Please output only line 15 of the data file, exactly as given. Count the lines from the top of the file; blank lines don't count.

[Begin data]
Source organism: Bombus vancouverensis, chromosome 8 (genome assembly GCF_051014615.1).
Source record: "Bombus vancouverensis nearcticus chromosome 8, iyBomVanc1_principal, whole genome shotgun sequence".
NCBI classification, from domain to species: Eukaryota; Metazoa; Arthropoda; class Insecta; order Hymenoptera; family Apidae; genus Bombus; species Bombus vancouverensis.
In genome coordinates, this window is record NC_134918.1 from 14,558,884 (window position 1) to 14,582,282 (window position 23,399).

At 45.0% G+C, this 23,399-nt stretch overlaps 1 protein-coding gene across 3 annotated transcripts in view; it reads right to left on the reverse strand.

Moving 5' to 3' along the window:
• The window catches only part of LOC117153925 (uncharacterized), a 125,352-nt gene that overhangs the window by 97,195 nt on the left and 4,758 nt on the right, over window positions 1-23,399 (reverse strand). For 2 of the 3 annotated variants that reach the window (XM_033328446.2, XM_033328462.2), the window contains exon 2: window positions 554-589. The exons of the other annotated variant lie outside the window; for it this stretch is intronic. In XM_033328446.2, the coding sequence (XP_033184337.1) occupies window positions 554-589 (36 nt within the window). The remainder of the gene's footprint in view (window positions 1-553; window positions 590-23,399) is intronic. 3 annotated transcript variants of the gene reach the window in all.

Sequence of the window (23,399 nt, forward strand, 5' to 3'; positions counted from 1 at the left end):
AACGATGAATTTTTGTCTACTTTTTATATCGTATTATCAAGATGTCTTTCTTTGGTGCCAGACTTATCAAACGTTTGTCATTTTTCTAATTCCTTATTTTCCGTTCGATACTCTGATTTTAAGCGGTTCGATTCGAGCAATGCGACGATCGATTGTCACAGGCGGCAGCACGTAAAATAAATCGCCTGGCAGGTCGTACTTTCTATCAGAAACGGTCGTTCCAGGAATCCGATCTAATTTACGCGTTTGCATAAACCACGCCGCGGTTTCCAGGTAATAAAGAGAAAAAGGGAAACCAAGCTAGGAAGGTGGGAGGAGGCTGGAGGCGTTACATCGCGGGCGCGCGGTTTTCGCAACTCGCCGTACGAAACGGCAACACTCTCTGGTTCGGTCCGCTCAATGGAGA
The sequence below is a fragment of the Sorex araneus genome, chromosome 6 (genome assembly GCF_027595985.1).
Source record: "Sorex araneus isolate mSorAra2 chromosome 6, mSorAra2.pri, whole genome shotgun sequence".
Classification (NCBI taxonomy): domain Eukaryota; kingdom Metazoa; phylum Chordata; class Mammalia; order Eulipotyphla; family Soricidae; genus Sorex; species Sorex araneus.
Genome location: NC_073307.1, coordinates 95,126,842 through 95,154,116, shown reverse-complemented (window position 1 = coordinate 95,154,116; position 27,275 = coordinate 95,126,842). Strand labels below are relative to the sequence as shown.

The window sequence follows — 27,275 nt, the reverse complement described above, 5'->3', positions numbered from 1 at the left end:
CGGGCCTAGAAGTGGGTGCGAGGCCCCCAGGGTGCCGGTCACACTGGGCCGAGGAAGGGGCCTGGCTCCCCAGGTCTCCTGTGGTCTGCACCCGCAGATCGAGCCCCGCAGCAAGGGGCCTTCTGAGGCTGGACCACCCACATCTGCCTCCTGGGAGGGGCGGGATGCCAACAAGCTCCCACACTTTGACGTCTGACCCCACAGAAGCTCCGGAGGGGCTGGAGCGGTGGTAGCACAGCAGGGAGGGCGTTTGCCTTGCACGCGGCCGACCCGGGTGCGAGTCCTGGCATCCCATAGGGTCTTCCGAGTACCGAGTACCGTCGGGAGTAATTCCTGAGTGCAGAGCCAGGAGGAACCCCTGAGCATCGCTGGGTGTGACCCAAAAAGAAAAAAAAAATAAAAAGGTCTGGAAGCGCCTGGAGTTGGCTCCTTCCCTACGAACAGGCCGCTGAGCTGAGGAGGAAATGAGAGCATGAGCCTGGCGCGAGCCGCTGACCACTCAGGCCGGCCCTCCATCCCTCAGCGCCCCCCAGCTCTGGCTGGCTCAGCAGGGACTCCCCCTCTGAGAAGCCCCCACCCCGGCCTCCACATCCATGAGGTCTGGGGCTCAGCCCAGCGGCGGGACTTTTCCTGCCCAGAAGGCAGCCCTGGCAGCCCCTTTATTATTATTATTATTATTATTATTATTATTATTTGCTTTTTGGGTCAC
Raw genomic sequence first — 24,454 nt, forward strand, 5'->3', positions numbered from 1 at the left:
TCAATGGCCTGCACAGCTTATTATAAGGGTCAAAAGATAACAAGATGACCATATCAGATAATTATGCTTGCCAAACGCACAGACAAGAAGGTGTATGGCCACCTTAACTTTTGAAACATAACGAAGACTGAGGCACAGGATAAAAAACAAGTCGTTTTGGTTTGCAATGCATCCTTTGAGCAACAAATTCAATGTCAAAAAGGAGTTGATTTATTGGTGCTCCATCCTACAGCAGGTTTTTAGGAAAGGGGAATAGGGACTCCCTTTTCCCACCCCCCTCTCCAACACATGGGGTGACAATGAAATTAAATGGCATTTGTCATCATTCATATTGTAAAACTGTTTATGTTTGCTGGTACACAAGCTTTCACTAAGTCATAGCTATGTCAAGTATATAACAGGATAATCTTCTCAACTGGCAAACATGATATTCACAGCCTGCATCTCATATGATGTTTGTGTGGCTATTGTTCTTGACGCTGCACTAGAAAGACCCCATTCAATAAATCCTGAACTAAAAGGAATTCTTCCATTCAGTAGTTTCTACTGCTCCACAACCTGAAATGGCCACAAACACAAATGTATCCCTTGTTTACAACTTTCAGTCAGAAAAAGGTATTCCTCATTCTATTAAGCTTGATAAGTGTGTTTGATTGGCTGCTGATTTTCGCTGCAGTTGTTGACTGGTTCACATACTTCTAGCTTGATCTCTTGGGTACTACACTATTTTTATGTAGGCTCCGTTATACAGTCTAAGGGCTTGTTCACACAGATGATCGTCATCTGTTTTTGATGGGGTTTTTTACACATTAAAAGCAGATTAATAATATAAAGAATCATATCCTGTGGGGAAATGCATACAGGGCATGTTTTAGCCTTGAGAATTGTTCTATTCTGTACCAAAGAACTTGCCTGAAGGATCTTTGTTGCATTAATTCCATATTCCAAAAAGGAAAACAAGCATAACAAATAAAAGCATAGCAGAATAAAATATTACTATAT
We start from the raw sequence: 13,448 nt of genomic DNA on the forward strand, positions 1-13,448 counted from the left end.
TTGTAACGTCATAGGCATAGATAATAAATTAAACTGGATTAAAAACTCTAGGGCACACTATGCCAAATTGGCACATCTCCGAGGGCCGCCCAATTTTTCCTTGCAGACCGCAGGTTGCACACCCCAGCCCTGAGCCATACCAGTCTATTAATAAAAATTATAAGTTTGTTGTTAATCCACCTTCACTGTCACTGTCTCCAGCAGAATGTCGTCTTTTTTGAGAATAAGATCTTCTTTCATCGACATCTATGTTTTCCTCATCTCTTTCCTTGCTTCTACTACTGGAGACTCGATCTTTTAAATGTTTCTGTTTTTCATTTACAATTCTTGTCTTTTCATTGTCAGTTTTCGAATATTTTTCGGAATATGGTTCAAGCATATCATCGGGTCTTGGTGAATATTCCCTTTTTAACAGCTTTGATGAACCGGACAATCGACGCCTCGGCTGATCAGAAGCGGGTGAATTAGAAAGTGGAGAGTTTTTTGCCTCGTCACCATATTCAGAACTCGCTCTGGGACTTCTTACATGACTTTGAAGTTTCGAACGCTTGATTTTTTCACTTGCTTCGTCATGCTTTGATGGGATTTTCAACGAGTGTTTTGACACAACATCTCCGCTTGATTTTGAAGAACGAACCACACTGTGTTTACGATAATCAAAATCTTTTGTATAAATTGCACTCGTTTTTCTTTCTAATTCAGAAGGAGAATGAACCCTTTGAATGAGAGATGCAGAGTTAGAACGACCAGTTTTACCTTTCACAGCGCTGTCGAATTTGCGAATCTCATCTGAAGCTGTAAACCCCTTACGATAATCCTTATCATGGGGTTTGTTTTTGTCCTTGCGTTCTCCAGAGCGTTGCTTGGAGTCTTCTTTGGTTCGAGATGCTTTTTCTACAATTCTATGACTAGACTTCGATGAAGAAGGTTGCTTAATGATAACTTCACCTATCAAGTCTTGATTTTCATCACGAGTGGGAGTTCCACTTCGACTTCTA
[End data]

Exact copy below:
CGGGCCTAGAAGTGGGTGCGAGGCCCCCAGGGTGCCGGTCACACTGGGCCGAGGAAGGGGCCTGGCTCCCCAGGTCTCCTGTGGTCTGCACCCGCAGATCGAGCCCCGCAGCAAGGGGCCTTCTGAGGCTGGACCACCCACATCTGCCTCCTGGGAGGGGCGGGATGCCAACAAGCTCCCACACTTTGACGTCTGACCCCACAGAAGCTCCGGAGGGGCTGGAGCGGTGGTAGCACAGCAGGGAGGGCGTTTGCCTTGCACGCGGCCGACCCGGGTGCGAGTCCTGGCATCCCATAGGGTCTTCCGAGTACCGAGTACCGTCGGGAGTAATTCCTGAGTGCAGAGCCAGGAGGAACCCCTGAGCATCGCTGGGTGTGACCCAAAAAGAAAAAAAAAATAAAAAGGTCTGGAAGCGCCTGGAGTTGGCTCCTTCCCTACGAACAGGCCGCTGAGCTGAGGAGGAAATGAGAGCATGAGCCTGGCGCGAGCCGCTGACCACTCAGGCCGGCCCTCCATCCCTCAGCGCCCCCCAGCTCTGGCTGGCTCAGCAGGGACTCCCCCTCTGAGAAGCCCCCACCCCGGCCTCCACATCCATGAGGTCTGGGGCTCAGCCCAGCGGCGGGACTTTTCCTGCCCAGAAGGCAGCCCTGGCAGCCCCTTTATTATTATTATTATTATTATTATTATTATTATTTGCTTTTTGGGTCAC